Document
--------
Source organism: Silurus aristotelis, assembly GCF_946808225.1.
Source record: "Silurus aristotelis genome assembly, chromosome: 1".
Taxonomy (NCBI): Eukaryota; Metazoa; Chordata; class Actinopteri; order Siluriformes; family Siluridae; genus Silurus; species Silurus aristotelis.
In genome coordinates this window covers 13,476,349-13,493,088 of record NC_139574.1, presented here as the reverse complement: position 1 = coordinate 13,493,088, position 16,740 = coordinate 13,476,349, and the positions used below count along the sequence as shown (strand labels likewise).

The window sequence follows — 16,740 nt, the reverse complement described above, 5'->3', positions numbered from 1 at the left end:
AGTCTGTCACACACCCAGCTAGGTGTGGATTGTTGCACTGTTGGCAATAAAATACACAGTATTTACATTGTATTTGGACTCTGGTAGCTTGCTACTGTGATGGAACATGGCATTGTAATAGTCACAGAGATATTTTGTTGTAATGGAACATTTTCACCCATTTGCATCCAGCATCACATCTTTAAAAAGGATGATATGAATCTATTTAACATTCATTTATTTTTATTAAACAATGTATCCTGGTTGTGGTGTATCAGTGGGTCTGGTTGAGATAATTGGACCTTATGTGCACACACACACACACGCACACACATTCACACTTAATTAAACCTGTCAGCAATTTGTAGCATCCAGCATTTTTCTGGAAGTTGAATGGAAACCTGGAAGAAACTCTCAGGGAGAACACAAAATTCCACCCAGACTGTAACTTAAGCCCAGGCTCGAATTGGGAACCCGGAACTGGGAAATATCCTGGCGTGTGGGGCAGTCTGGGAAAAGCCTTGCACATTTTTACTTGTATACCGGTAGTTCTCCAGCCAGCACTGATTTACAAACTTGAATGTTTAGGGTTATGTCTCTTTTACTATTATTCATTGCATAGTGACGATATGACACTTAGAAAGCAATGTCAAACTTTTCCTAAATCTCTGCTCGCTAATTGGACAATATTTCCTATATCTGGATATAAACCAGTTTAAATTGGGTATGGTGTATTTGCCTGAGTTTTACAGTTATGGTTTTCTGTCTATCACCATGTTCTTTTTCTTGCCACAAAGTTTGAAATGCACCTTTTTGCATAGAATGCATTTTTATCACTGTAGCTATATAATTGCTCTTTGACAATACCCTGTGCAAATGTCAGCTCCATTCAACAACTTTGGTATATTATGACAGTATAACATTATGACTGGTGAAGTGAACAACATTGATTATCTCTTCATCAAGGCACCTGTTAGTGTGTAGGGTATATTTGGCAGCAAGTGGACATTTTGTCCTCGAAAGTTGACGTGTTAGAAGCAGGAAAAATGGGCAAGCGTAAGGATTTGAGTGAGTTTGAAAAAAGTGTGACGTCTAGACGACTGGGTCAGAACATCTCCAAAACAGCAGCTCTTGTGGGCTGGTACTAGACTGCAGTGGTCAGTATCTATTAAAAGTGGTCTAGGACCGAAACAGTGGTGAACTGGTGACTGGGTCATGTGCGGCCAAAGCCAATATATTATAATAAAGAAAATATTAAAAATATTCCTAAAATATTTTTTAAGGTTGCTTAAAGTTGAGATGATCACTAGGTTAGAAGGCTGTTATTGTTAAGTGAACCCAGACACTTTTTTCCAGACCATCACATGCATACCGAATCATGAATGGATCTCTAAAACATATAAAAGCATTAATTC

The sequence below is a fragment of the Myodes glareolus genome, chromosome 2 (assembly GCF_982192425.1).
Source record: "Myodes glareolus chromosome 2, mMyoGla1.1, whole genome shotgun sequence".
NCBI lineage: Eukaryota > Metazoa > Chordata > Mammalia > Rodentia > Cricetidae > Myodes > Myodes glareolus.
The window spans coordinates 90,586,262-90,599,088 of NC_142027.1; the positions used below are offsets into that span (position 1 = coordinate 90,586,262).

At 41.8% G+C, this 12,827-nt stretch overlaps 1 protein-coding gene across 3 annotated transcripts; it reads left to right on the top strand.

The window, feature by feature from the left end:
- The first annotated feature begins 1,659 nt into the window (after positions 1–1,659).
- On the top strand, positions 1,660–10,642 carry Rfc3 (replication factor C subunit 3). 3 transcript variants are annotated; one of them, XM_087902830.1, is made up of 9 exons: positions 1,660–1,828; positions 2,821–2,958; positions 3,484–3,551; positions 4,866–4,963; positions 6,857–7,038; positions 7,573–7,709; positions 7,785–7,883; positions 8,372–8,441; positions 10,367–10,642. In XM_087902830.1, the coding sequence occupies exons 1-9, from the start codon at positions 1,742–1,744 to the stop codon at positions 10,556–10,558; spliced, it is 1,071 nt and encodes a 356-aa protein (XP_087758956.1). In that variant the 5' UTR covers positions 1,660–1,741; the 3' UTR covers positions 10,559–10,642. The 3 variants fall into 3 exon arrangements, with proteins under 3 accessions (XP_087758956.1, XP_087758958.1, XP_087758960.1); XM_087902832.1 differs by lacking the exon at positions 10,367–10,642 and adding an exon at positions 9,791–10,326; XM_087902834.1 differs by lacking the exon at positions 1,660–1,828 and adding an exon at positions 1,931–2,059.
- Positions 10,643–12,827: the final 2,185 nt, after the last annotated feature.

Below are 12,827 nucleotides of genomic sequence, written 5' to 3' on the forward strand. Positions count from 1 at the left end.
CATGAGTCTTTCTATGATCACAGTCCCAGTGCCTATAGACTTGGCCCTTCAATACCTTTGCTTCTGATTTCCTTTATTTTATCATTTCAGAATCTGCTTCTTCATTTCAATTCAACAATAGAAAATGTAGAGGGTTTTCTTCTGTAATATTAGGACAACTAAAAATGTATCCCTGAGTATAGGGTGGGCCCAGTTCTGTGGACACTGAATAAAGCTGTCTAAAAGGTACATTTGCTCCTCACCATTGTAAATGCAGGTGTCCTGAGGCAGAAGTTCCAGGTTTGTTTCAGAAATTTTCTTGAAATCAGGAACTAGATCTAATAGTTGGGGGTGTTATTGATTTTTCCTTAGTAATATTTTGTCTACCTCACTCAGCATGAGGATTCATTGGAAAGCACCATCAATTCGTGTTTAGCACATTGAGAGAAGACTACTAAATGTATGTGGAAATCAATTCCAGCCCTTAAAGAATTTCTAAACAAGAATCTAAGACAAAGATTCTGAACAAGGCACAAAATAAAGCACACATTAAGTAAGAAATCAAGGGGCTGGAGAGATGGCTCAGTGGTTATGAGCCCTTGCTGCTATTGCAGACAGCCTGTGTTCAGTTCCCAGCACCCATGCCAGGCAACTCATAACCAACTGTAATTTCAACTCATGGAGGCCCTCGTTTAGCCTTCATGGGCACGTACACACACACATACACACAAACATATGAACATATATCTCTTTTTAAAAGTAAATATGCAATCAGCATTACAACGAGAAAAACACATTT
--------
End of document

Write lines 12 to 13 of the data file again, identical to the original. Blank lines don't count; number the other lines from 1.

The window, feature by feature from the left end:
- The first annotated feature begins 1,659 nt into the window (after positions 1–1,659).